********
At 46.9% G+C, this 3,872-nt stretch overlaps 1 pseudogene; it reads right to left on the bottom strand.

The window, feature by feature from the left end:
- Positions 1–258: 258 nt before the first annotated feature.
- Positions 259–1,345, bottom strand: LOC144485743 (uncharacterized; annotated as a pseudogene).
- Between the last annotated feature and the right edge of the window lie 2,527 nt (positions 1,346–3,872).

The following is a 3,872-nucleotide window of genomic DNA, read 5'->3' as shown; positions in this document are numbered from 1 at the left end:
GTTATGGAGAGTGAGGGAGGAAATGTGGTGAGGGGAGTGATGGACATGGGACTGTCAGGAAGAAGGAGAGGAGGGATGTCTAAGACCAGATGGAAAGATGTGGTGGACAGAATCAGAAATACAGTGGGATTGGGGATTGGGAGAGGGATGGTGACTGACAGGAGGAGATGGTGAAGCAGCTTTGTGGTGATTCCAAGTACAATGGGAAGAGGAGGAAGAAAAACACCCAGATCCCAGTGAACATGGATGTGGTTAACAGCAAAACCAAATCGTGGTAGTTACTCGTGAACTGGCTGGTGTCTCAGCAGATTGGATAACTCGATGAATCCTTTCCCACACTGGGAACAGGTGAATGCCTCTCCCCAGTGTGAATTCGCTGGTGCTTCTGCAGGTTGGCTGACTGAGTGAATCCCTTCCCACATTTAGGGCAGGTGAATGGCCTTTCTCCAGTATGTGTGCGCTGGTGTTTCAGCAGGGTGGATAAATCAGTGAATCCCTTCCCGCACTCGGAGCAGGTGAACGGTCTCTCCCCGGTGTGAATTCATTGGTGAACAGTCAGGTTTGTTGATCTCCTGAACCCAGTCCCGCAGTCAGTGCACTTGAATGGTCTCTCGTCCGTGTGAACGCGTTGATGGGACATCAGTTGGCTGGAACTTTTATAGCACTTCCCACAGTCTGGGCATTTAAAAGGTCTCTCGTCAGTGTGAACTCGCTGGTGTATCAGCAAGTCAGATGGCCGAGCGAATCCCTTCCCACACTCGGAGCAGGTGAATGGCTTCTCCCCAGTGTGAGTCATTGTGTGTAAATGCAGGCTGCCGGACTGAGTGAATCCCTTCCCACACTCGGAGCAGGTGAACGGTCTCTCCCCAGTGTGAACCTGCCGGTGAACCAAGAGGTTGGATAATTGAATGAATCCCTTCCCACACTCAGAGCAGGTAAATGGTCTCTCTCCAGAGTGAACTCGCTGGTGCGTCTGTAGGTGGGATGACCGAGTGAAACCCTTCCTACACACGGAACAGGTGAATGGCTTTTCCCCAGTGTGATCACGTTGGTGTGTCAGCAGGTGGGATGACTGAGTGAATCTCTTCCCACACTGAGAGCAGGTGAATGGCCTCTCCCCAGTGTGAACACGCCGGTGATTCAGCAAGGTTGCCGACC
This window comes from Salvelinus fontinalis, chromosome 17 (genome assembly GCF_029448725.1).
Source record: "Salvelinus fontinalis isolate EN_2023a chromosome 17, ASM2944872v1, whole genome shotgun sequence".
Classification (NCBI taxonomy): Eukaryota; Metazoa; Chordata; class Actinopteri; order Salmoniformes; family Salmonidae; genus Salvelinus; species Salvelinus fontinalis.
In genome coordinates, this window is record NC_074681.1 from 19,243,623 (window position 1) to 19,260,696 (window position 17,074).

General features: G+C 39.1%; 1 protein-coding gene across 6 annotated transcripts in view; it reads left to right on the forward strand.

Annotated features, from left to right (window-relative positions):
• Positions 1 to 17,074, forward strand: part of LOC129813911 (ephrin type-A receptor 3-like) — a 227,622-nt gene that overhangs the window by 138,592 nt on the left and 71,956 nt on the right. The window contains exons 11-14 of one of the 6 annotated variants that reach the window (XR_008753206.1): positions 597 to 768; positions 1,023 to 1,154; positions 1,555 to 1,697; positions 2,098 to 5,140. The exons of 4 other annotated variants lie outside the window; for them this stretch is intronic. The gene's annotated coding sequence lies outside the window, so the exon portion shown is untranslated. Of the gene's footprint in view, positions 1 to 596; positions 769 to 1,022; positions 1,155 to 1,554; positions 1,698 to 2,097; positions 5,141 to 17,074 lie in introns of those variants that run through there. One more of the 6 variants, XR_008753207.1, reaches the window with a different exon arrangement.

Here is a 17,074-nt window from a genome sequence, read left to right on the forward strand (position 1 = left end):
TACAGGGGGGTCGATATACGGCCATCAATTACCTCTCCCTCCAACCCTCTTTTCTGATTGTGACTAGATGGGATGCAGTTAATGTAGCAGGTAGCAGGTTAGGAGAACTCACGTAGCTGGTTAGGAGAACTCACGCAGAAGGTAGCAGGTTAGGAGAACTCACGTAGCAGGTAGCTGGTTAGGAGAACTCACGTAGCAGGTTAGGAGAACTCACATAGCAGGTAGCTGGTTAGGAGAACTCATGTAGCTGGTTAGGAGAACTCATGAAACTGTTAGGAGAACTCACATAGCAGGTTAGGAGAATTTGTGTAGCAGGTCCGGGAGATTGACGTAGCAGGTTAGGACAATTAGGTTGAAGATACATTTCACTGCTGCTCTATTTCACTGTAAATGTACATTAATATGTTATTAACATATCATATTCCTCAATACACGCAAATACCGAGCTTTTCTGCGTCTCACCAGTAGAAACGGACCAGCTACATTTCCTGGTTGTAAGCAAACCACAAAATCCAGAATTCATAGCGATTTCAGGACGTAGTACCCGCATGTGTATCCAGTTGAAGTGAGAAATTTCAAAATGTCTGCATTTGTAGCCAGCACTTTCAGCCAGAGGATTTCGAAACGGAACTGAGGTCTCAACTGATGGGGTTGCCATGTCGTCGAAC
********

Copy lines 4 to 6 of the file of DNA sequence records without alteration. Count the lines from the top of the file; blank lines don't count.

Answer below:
- Positions 259–1,345, bottom strand: LOC144485743 (uncharacterized; annotated as a pseudogene).
- Between the last annotated feature and the right edge of the window lie 2,527 nt (positions 1,346–3,872).

The following is a 3,872-nucleotide window of genomic DNA, read 5'->3' as shown; positions in this document are numbered from 1 at the left end: